Last week, I was lucky enough to escape from my children and go on a brief trip to New York with my husband. It was also a chance to visit my publisher for the first time.
It still amazes me to not only have a wonderful agent, but also (unbelievably) a real publisher. So when I arrived in front of the HarperCollins building on a cold and rainy day, I was starstruck and couldn’t resist taking a number of photos, none of which were particularly in focus.
My editor met me in the lobby; we had exchanged emails, phone calls, and revisions but it was such a treat to finally meet her in person. As we exited the lift, she remarked that the building was very “Mad Men” and that they were due to move offices next year, but I was too busy gaping at the large, movie-poster size book covers that adorned the hallways. Books by famous authors like Isabel Allende, Elmore Leonard, and Neil Gaiman. I had the urge to rush up and touch the glass, but luckily we went in to meet some people from publicity and marketing instead.
Sitting around a table with three attractive publishing professionals was slightly surreal. On one hand, we were discussing a product that would be launched in August. On the other hand, this product was literally a figment of my imagination. It raised a lot of questions about the exact moment when something as ephemeral as a thought becomes reality. In the meantime, I thoroughly enjoyed talking to them and was vaguely surprised that I hadn’t been evicted yet.
Later that afternoon, I went with HarperCollins’ charming audio producer to do a test reading for the book. Visiting the recording studio was the culmination of all my NPR fantasies, and the experience of being directed by a real director, with a real audio producer, and a real sound engineer, was both nerve-wracking and so much fun that I couldn’t stop beaming. We ran through two chapters and the upshot was that I’ll be narrating the audio book for The Ghost Bride.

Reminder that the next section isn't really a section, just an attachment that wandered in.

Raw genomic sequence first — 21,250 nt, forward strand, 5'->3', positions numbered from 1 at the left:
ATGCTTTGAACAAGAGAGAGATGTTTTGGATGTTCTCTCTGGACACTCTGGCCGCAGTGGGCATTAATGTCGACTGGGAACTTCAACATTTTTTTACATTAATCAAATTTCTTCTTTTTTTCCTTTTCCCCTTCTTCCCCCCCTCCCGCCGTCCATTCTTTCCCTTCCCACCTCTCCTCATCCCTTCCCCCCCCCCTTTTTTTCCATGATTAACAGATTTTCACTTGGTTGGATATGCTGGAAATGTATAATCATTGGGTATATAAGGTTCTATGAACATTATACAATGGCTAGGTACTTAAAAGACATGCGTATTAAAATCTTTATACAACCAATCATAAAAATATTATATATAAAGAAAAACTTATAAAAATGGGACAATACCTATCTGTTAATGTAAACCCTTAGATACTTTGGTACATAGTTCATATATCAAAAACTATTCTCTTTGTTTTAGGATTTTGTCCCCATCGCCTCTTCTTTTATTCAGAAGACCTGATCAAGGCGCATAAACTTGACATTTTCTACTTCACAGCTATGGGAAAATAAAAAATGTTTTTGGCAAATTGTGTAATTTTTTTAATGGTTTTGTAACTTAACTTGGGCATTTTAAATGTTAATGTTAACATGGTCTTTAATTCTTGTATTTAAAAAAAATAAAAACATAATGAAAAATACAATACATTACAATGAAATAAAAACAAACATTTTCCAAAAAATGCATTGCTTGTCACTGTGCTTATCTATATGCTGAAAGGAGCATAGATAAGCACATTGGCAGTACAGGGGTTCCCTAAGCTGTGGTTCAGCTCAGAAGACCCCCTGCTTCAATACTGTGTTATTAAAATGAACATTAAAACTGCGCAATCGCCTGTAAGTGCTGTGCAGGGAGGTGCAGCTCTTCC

“Is it going to be abridged?” I said, looking at the pages of dense text and wondering which idiot had written it. Oh, that would be me.
“No,” they said. “We don’t really abridge books nowadays. Most readers prefer the original copy.”
The actual recording will be done in a studio in California later this spring, and I suspect it’s going to be a challenging, yet memorable undertaking. Why are there so many characters in this novel and how am I going to make voices for all of them without sounding like a muppet? These are some of the Deep Questions that I clearly didn’t ponder when I leaped at the chance to do a test reading. There’s loads of Chinese dialects as well, including one which I don’t speak.
When I mentioned this to a Singaporean friend with whom we had dinner that night, he said, “And why is there Hainanese in your book?”
“Because the cook is Hainanese.” In colonial Malaya, people from Hainan entered the cooking profession in droves.
“Aiya, why did you do that? My own mother is Hainanese and I can’t even speak it!” he pointed out.
I really had nothing to say, other than the fact that I never expected this book to be published, or made into an audio book, let alone read by me. I shouldn’t tell you all these things, lest you give up hope and nobody buys the audio book, but really, truth is stranger than fiction.
If I had thought all those years ago when I was hosing down the cafeteria floor in university or staring at a financial spreadsheet with bloodshot eyes, that I might actually have the kind of job where I could wander through the doors of a New York publisher and fool them into letting me read my own book, then I might have planned it a little better. But I am deeply, deeply grateful for the way things turned out.
So, if you are secretly writing a manuscript in the dead of night, or pondering plot points while your children race around the house like circus ponies, I want to encourage you to keep on writing. These things can actually happen, so don’t give up!
I’d like to thank my wonderful editor and the rest of the team at HarperCollins and John Marshall Media for making time for me last week. And a big hug for my mother-in-law for watching those ponies, er, children while we were away.
What’s your impossible dream?
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